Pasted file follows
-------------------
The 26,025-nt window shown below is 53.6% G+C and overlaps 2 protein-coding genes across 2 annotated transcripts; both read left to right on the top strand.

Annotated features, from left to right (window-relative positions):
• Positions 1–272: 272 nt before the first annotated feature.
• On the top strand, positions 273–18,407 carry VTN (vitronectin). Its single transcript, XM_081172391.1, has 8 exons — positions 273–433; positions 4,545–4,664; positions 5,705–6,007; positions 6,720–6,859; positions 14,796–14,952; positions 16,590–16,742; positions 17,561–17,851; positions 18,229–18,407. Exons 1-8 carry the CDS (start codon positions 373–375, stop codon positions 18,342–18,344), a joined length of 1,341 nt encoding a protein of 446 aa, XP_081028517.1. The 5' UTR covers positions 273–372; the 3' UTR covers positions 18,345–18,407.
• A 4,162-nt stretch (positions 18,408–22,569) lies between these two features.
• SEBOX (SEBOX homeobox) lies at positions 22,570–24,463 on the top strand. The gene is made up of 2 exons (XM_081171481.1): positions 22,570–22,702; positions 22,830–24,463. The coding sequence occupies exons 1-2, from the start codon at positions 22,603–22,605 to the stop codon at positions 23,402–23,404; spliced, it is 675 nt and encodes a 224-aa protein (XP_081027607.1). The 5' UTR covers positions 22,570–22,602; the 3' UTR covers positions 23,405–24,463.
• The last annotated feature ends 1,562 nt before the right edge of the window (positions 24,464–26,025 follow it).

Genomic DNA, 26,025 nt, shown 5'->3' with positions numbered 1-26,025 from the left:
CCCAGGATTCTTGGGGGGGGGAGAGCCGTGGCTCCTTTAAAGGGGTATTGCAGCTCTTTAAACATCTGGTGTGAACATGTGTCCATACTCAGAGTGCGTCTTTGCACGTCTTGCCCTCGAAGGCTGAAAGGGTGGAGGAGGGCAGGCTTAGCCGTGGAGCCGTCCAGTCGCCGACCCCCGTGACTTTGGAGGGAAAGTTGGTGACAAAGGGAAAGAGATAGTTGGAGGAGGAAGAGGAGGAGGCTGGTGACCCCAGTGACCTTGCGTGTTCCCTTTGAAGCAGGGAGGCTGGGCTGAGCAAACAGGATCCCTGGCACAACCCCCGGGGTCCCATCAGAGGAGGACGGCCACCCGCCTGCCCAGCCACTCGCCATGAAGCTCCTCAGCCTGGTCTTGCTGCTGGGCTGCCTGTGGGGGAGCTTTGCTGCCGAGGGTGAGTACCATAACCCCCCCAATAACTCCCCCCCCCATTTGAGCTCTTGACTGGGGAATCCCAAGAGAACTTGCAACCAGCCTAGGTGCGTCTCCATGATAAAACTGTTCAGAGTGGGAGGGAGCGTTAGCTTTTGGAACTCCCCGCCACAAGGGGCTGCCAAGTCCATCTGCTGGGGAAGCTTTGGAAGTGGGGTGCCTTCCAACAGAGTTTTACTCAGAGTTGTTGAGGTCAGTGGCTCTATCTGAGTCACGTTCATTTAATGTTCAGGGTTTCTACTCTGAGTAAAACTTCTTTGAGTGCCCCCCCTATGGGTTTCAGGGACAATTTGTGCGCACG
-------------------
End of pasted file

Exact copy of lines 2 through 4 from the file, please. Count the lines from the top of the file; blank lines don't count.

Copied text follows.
Annotated features, from left to right (window-relative positions):
• Positions 1–272: 272 nt before the first annotated feature.
• On the top strand, positions 273–18,407 carry VTN (vitronectin). Its single transcript, XM_081172391.1, has 8 exons — positions 273–433; positions 4,545–4,664; positions 5,705–6,007; positions 6,720–6,859; positions 14,796–14,952; positions 16,590–16,742; positions 17,561–17,851; positions 18,229–18,407. Exons 1-8 carry the CDS (start codon positions 373–375, stop codon positions 18,342–18,344), a joined length of 1,341 nt encoding a protein of 446 aa, XP_081028517.1. The 5' UTR covers positions 273–372; the 3' UTR covers positions 18,345–18,407.